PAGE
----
It was very liberating. So that’s what drew me to it in the first place. I’ve been so fortunate that I was able to make a living doing it and have success and travel all around the world. It’s been a wonderful thing to do and part of me is like, “Why would I ever do anything else?”

I do still love to perform and I still get that charge from being on stage with a band in front of an audience—getting to that place, which is sort of like a group mind experience, where everyone is elevated by this live music.

I still do love to do that. It is also very physically demanding with the travel and all of that. I don’t feel so tired that I’m going to want to retire tomorrow, but I have to look forward and say, “I won’t be able to do this forever. So what does that mean and what would I do instead?”

So that’s been on my mind. I’ve started doing some writing—not songwriting, but working on a memoir. I’ve also really gotten into painting recently. As I said, I love live performance, but a live performance disappears the moment that it happens. There’s something for me that’s wonderful about making a painting because you can leave the room and come back and it’s still there. [Laughs.] I enjoy making something that has that kind of object permanence. So that’s something that I could see myself doing.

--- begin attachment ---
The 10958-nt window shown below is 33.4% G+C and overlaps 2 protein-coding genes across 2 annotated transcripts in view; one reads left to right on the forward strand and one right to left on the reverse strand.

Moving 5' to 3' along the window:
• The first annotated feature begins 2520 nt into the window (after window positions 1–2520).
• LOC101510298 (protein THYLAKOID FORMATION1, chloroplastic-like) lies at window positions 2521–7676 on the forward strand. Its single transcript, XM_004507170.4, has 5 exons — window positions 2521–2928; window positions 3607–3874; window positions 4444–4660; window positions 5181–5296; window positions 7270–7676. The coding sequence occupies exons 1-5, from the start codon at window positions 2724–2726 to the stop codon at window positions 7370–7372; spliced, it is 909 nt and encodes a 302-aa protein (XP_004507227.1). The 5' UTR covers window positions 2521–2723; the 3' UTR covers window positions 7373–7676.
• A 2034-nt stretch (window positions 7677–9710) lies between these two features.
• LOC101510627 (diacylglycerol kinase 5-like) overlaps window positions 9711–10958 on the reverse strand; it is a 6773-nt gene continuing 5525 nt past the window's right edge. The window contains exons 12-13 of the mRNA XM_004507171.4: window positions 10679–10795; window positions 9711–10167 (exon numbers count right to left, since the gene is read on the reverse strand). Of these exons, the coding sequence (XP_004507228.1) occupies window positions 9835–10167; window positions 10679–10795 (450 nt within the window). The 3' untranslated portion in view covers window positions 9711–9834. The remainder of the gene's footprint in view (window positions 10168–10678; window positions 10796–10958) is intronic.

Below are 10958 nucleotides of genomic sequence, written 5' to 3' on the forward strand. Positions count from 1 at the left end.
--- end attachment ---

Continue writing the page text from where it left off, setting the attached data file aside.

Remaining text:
I am more open to other possibilities than I might’ve been at earlier times in my life. But that being said, I do still love to perform, so I’m not really sure what it all means.

That live music scene you describe is very different today. Back then, artists were performing multiple nights a week just in Manhattan. That’s changed considerably, as venues have been pushed out of the city. Do you have any thoughts on that?

I don’t know that I am keyed in so much to what this younger generation is doing in New York City, and I am sure a lot of the creative process that used to happen in live music venues now happens online. But I also know there’s no substitute for an actual live music scene where you run around and from one club to the other and see your friends play, learn about what they’re doing and all of that.

I’m not sure what that looks like in New York City. I’m also not sure if the locus of that kind of creativity is really possible anymore because of the economic circumstances—although it’s always been tough to be an artist in New York.